BLITZER: Yes, I actually go and read some of them after the show.


BLITZER: All right, Jack.

Thank you.

Here in Washington, we're still digging out from that blizzard of 2010. Like all of us, Jessica Yellin has been staring at snow for days on end -- all right, Jessica, does it remind you of anything?

JESSICA YELLIN, CNN NATIONAL POLITICAL CORRESPONDENT: Wolf, it sure does. You know, the pace of progress is glacial, public anger is mounting -- and I'm not talking about the impasse in Congress, I'm talking about folks right here in Washington fed up about all this. These are traffic cams from around the region -- traffic everywhere, backed up beyond words. This is just the beginning of rush hour on folks' way out of town. And it's all because the city has not cleared the roads of the snow.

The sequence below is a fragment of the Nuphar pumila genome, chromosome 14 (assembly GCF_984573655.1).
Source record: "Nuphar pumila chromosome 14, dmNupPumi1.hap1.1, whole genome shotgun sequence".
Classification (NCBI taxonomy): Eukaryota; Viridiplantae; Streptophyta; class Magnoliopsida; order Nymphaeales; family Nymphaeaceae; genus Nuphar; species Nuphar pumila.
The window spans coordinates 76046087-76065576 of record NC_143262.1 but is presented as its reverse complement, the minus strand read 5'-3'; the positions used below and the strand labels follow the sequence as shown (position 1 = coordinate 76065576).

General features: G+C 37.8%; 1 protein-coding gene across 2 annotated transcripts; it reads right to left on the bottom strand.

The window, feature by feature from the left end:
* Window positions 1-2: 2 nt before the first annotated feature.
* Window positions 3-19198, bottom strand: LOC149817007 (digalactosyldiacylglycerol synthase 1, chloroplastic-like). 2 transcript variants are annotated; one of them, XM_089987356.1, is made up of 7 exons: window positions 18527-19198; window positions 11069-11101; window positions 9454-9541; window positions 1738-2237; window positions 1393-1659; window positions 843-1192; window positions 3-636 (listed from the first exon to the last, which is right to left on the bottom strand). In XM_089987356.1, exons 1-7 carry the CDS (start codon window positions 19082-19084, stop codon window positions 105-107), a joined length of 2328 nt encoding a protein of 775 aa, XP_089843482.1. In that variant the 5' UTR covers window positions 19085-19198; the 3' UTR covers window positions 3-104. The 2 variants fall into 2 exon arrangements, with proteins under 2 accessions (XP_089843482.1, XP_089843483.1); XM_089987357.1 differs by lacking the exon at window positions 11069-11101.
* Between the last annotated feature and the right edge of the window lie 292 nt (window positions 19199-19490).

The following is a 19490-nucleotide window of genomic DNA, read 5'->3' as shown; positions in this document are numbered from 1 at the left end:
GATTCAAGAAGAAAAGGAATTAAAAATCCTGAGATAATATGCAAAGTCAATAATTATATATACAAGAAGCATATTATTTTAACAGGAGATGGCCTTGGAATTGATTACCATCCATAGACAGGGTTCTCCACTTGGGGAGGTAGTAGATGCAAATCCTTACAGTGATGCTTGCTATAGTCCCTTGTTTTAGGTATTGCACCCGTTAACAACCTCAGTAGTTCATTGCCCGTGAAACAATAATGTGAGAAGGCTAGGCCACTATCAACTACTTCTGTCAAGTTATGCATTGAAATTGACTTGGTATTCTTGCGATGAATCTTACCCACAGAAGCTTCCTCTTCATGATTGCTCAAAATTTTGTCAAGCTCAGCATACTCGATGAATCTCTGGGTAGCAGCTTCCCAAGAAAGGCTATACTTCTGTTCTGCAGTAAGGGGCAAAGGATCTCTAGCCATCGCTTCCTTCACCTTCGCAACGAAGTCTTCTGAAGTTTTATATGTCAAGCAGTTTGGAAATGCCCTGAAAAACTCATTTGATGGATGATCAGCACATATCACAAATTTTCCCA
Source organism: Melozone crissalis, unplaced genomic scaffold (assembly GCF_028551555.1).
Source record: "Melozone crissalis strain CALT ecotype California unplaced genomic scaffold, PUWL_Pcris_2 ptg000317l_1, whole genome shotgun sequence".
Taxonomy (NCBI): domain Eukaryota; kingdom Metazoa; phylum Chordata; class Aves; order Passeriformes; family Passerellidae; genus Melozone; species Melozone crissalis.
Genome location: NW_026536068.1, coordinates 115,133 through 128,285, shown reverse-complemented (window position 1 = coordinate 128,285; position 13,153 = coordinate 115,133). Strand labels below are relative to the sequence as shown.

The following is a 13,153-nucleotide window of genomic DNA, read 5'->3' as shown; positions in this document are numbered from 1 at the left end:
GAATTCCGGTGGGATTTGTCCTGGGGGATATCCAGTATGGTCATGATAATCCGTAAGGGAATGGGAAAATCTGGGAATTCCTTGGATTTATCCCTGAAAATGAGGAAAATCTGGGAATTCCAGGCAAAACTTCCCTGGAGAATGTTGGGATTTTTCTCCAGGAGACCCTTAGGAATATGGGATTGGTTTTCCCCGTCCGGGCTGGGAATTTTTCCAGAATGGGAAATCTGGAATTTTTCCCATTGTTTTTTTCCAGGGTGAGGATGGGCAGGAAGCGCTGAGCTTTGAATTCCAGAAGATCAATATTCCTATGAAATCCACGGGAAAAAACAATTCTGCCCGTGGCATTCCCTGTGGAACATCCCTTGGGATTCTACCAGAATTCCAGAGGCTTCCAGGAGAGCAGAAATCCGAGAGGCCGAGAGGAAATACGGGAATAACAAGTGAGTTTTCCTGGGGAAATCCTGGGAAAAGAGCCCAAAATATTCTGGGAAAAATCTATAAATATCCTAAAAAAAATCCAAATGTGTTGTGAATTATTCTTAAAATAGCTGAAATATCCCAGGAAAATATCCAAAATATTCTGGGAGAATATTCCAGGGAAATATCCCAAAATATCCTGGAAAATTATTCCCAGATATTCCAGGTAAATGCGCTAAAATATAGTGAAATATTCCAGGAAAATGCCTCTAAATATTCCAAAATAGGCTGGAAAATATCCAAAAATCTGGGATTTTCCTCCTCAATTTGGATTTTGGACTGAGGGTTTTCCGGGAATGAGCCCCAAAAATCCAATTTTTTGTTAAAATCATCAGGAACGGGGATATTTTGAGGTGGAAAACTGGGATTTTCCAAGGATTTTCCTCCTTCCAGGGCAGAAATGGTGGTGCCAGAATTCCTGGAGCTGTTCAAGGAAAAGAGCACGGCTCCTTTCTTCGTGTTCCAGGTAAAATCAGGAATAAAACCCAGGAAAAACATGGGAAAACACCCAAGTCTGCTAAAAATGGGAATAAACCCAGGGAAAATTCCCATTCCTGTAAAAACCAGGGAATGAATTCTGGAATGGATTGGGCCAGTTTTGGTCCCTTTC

It seems the frustration in Congress, Wolf, is spilling out into the streets.


YELLIN (voice-over): You've heard the gridlock in Washington is bad?

UNIDENTIFIED MALE: We've got a lot of good people in Congress, but they are trapped in a dysfunctional system.


YELLIN: Now the standstill on Capitol Hill has spread to the streets. More than a week after the big storm, Washington is stuck -- literally. Mountains of ice are narrowing roads, grinding traffic to a crawl. That's for folks lucky enough to get their cars out. Even the president got out of town.

Is it embarrassing that the capital is so gridlocked?

UNIDENTIFIED FEMALE: I think so. I think -- I'm not even American, but it is embarrassing. And I feel embarrassment for that. It's sad.